Human Genetics

, Volume 93, Issue 5, pp 575–582

The human vigilin gene: identification, chromosomal localization and expression pattern

  • Gabriele Plenz
  • Sebastian Kügler
  • Susanne Schnittger
  • Harald Rieder
  • Christa Fonatsch
  • Peter K. Müller
Original Investigations

Abstract

Chick vigilin cRNA clones were used to isolate the cognate human gene, by screening a pWE15 genomic library. Three independent cosmid clones were isolated and characterized by restriction mapping. The gene was identified by sequencing an internal EcoRI fragment containing two exons homologous to exon 24 and 25 of the chicken vigilin gene and corresponding to nucleotides 1973–2104 of the human HBP-cDNA. The homology between the chicken and human sequences was 77% and 82% at the cDNA level, and 91% and 100% at the amino acid level. In addition, the analyzed intron/exon boundaries were invariantly conserved. The 5′ and 3′ regions of the human gene were mapped by Southern analysis of the respective clones with synthetic oligonucleotides. The entire vigilin gene spans a region of about 50 kb and has been assigned to chromosome 2q36–q37.2 (FL-pter value of 0.96 ± 0.03) by fluorescence in situ hybridization to metaphase spreads from normal peripheral blood lymphocytes. The vigilin gene is localized in a chromosomal region comprising a cluster of collagen genes (COLIVA3, COLVIA3) and the locus of the Waardenburg syndrome I. Only one mRNA species of 4.4 kb is transcribed from the human vigilin gene. In accordance with previous observations on chicken mRNA, the expression of the human vigilin mRNA depends on the stage of cytodifferentiation both in vitro and in situ.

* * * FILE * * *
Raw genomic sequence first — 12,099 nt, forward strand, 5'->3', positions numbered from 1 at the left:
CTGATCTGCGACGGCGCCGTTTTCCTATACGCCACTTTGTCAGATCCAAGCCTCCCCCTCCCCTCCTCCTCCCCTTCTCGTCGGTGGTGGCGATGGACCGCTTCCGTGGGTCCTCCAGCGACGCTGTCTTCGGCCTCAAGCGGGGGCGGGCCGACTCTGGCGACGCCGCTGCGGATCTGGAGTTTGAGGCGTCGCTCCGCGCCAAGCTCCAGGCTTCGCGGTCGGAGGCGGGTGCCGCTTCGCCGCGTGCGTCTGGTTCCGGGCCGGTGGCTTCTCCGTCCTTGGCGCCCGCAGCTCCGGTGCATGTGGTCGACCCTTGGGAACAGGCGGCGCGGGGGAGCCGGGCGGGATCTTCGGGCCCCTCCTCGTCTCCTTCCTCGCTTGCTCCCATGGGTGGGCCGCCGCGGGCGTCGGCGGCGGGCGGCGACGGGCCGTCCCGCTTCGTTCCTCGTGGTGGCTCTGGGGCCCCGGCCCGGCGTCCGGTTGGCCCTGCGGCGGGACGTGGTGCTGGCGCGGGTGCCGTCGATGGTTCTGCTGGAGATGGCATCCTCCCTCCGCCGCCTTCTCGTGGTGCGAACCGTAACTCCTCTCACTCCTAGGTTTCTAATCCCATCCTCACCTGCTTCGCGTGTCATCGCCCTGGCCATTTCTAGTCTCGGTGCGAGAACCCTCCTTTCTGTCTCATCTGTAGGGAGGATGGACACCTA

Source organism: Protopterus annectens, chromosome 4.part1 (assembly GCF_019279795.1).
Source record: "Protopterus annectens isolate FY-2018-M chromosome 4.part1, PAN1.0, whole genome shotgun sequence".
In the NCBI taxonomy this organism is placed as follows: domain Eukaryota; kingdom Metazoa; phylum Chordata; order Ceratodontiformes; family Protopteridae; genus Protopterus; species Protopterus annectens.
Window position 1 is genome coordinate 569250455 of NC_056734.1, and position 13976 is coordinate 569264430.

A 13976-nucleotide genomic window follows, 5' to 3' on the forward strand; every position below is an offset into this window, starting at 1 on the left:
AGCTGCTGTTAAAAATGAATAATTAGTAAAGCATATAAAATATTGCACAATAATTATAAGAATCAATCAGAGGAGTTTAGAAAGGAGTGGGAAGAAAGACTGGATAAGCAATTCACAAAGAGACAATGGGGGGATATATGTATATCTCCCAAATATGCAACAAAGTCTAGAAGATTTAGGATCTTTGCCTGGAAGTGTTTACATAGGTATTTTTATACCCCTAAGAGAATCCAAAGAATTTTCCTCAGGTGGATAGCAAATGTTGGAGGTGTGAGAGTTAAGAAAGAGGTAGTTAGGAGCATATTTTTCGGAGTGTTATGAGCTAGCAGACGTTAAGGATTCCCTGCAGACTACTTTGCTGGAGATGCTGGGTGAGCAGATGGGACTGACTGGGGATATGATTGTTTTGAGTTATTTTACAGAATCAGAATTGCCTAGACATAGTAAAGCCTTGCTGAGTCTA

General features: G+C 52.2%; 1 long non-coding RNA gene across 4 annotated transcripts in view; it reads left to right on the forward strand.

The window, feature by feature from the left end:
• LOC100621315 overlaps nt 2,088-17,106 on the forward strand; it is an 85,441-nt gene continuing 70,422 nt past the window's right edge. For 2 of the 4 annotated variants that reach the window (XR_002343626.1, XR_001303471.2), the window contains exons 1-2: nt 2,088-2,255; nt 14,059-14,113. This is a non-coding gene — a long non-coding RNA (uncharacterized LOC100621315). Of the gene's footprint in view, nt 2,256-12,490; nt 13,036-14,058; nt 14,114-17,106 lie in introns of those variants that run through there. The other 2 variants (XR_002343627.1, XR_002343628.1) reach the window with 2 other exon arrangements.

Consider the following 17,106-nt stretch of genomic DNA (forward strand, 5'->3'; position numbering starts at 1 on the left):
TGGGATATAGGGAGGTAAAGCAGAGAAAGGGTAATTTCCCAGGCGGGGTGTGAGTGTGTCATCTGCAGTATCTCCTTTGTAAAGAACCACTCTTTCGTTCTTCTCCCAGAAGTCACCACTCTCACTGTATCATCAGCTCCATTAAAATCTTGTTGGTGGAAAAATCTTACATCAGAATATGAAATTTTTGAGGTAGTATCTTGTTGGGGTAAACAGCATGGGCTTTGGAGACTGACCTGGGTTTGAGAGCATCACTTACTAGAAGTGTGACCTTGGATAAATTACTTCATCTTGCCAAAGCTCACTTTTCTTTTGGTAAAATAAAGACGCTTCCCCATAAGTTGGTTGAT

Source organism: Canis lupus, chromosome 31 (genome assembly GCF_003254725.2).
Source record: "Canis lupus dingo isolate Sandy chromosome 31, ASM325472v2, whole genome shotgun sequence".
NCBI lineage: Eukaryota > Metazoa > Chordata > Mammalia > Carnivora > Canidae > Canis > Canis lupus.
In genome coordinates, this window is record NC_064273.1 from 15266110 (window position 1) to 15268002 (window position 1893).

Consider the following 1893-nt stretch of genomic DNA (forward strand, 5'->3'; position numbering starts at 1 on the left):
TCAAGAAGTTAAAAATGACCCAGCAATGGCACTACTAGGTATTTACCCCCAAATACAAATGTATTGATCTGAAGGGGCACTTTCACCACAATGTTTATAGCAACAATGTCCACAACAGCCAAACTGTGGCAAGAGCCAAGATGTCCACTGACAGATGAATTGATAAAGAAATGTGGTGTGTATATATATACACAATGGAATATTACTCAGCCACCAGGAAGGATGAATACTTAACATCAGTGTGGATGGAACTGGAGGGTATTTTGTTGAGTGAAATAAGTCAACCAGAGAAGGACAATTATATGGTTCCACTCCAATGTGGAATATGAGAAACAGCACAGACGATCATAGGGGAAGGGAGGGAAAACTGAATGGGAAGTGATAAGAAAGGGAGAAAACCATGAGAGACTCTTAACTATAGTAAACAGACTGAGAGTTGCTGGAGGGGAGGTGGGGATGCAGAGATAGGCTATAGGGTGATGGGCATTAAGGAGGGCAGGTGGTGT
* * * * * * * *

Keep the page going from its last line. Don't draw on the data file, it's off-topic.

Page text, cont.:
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Copyright information

© Springer-Verlag 1994

Authors and Affiliations

  • Gabriele Plenz
    • 1
  • Sebastian Kügler
    • 1
  • Susanne Schnittger
    • 2
  • Harald Rieder
    • 2
  • Christa Fonatsch
    • 2
  • Peter K. Müller
    • 1
  1. 1.Institut für Medizinische MolekularbiologieMedizinische Universität zu LübeckLübeckGermany
  2. 2.Institut für Humangenetik, Abteilung TumorzytogenetikMedizinische Universität zu LübeckLübeckGermany
  3. 3.Institut für Medizinische MolekularbiologieMedizinische Universität zu LübeckLübeckGermany

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